Research ArticleMultiple Sclerosis

Inhibition of LTi Cell Development by CD25 Blockade Is Associated with Decreased Intrathecal Inflammation in Multiple Sclerosis

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Science Translational Medicine  01 Aug 2012:
Vol. 4, Issue 145, pp. 145ra106
DOI: 10.1126/scitranslmed.3004140

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The Innate Talent of Daclizumab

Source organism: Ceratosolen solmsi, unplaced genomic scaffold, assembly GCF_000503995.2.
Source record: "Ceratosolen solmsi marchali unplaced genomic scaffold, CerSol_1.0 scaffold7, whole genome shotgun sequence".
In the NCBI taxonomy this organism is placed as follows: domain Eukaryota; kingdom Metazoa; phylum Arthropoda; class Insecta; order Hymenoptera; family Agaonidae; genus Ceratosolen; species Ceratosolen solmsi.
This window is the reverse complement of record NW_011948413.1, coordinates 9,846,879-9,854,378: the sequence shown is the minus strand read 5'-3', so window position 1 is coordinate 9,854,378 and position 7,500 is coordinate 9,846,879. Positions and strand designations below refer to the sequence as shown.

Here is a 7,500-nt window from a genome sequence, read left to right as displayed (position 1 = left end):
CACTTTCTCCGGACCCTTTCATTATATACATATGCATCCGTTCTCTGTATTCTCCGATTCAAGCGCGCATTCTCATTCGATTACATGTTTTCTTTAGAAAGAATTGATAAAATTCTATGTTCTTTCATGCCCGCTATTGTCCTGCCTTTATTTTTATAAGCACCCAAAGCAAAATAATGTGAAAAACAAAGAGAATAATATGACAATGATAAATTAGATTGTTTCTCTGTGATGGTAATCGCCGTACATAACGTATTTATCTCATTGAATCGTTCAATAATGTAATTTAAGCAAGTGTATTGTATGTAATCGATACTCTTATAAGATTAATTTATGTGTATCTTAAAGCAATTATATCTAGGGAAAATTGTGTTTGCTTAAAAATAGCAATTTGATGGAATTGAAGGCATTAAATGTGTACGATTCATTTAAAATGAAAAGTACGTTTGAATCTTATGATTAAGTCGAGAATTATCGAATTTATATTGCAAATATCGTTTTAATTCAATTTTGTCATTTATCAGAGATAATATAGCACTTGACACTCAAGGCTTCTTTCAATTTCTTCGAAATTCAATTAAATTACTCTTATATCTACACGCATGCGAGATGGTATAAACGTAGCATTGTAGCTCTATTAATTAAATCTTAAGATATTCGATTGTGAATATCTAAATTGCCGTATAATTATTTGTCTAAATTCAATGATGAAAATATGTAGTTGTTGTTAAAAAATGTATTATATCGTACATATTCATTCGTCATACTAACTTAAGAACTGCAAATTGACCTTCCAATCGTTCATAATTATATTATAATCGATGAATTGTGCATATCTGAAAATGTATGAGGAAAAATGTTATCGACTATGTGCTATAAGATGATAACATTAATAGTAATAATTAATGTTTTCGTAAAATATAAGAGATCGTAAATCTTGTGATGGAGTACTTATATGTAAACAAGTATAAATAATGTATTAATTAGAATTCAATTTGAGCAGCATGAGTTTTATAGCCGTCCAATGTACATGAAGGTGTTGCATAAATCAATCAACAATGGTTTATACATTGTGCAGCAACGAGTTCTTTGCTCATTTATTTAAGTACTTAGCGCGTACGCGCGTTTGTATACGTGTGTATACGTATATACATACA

Watching an Olympic medalist excel at his or her chosen event is a thing of beauty. Yet when it comes to analyzing these superior performances, opinions differ on the relative contributions of innate talent versus targeted training. In the debilitating autoimmune disease multiple sclerosis (MS), T lymphocytes—adaptive immune cells—have long been thought to be one of the main culprits. However, a new study by Perry et al. suggests that the humanized monoclonal antibody daclizumab decreases MS-associated inflammation partly through its inhibitory effects on innate rather than adaptive lymphoid cells. Daclizumab has a direct but limited ability to block the function of CD25, a receptor that is up-regulated on activated T cells, including those involved in autoimmune disease. In the new work, the authors turned their attention to innate lymphoid cells (ILCs), components of the other branch of the immune system, and found higher numbers of circulating ILCs in untreated MS patients compared with daclizumab-treated ones. Indeed, daclizumab therapy modified this cell population, skewing it toward a more immunoregulatory cell type. Thus, daclizumab may indirectly modulate activated T cells by altering the regulatory effects of ILCs on the adaptive immune system. Therapies that specifically target ILCs represent a new avenue of therapeutic research for MS and perhaps other autoimmune diseases as well. If this research crosses the translational finish line, MS patients will take home the gold.